This is the fourth post in our series addressing important amendments to the Canada Labour Code (the Code”) as a result of Bill C-86 receiving royal assent (the “Bill”). These amendments will affect federally regulated employers.

This post is part of a series of insights discussing the highlights of these amendments. Read the three previous posts:

In this installment we will cover some important changes to employer obligations as they relate to the termination of employees.

Notice Periods

The Bill modifies notice period entitlements for individual employees who are terminated without cause. It does this by introducing a new graduated notice system that is based on the number of consecutive months of an employee’s continuous employment:

Minimum Consecutive Months of Employment Notice Period
3 Months of Consecutive Employment 2 Weeks’ Notice
3 Years of Consecutive Employment 3 Weeks’ Notice
4 Years of Consecutive Employment 4 Weeks’ Notice
5 Years of Consecutive Employment 5 Weeks’ Notice
6 Years of Consecutive Employment 6 Weeks’ Notice
7 Years of Consecutive Employment 7 Weeks’ Notice
8 Years of Consecutive Employment 8 Weeks’ Notice

A terminated employee is also entitled to receive a statement of benefits in writing that sets out his or her vacation benefits, wages, severance pay and any other benefits and pay arising from his or her employment with the employer.

These changes come into effect on a day to be fixed by order of the Governor in Council.

Group Terminations

Generally speaking, the Code holds that a group termination occurs whenever 50 or more employees are terminated at a particular establishment within any four-week period.

The Bill changes an employer’s obligations when undertaking a group termination of “redundant employees.” A redundant employee is an employee who is terminated in a group termination. In order to facilitate a group termination, an employer is required to satisfy one of two options.

  1. First, an employer can elect to provide at least 16 weeks’ written notice of a group termination to the Minister, and then immediately to the employees or their union, as applicable.
  2. Second, if the employer chooses to provide the employees with at least 16 weeks’ pay in lieu of notice, the employer can elect to provide a minimum of 48 hours’ written notice of a group termination to the Minister and union or employees, as applicable.

Regardless of which of these two options the employer uses, in addition to the 16 weeks of notice or pay in lieu, an employer must also provide redundant employees with a combination of an additional 8 weeks’ written notice, pay in lieu or a combination thereof.

An employer must provide the redundant employee with transitional support services if it opts to use pay in lieu to fulfil a portion of that notice period.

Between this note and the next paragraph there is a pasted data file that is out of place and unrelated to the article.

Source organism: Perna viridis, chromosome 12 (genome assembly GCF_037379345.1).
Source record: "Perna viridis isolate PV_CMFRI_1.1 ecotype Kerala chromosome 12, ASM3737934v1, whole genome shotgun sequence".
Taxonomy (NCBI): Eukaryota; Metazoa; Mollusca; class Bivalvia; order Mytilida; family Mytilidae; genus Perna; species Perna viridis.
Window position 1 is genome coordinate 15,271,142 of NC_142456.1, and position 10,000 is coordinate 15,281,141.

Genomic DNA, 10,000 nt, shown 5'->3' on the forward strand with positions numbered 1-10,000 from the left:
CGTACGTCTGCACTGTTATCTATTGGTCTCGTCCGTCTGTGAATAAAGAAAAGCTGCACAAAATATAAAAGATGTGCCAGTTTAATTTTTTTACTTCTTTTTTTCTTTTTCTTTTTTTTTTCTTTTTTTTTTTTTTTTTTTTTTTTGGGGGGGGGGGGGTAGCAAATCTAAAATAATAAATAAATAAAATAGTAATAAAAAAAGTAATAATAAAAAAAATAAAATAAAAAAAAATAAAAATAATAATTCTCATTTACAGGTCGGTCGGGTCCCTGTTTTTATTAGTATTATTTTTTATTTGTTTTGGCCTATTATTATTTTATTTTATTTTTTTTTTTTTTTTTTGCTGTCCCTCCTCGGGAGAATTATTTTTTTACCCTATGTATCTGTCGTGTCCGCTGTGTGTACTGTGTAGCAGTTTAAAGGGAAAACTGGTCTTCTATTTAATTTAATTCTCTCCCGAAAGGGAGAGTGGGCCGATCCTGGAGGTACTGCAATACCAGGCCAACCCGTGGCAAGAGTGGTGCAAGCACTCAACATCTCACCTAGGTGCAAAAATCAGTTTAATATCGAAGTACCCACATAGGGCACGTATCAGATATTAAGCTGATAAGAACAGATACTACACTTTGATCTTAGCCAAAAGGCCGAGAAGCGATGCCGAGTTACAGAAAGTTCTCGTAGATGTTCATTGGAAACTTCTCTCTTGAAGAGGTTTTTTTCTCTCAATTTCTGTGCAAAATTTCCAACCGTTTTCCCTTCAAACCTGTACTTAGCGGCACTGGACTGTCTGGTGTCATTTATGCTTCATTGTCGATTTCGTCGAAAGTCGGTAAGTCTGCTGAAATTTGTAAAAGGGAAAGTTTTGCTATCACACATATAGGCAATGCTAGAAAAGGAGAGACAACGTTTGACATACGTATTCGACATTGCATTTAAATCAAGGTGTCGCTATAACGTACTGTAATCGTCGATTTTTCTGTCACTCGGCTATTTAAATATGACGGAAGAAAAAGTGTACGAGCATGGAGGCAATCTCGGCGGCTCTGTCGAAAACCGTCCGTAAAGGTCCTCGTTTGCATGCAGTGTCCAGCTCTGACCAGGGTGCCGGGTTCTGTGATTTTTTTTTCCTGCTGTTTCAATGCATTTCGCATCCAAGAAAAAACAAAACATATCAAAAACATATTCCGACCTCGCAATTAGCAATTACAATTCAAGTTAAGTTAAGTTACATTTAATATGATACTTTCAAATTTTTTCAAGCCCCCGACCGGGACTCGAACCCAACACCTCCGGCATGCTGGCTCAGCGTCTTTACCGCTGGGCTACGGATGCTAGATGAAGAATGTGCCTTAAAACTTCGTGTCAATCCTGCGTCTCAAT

A redundant employee is also entitled to receive a statement of benefits in writing that sets out his or her vacation benefits, wages, severance pay and any other benefits and pay arising from his or her employment with the employer.

These changes come into effect on a day to be fixed by order of the Governor in Council, but not earlier than September 1, 2019.

Unjust Dismissal

The Bill also expands the powers available to the Canada Industrial Relations Board (“CIRB”) in handling a complaint of unjust dismissal.

These powers create new mechanisms for summary dismissal of complaints before or at the CIRB. The practical effect of these mechanisms is further empowering the CIRB to dismiss complaints that are without merit.

An Inspector will gain the power to deem a complaint as withdrawn if, upon giving instructions to a complainant to refer a matter to the CIRB, the complainant fails to do so.

The Bill provides the CIRB with the power to suspend a complaint if it believes that the complainant must take additional measures before the Board can properly deal with it.

Additionally, the CIRB has the power to reject a complaint in whole or in part if it is satisfied that:

  • The complaint is not within its jurisdiction;
  • The complaint is frivolous, vexatious or not made in good faith;
  • The complaint has been settled in writing between the employer and the complainant;
  • There are other means available to the complainant to resolve the subject matter of the complaint that the Board considers should be pursued; or
  • The subject matter of the complaint has been adequately dealt with through recourse obtained before a court, tribunal, arbitrator or adjudicator.

These changes come into effect on a day to be fixed by order of the Governor in Council, but not earlier than September 1, 2019.

Summary

Many of the Bill’s amendments do not have a specified date upon which they come into effect. However, federally regulated employers should be mindful of these amendments and ensure their termination policies reflect these changes.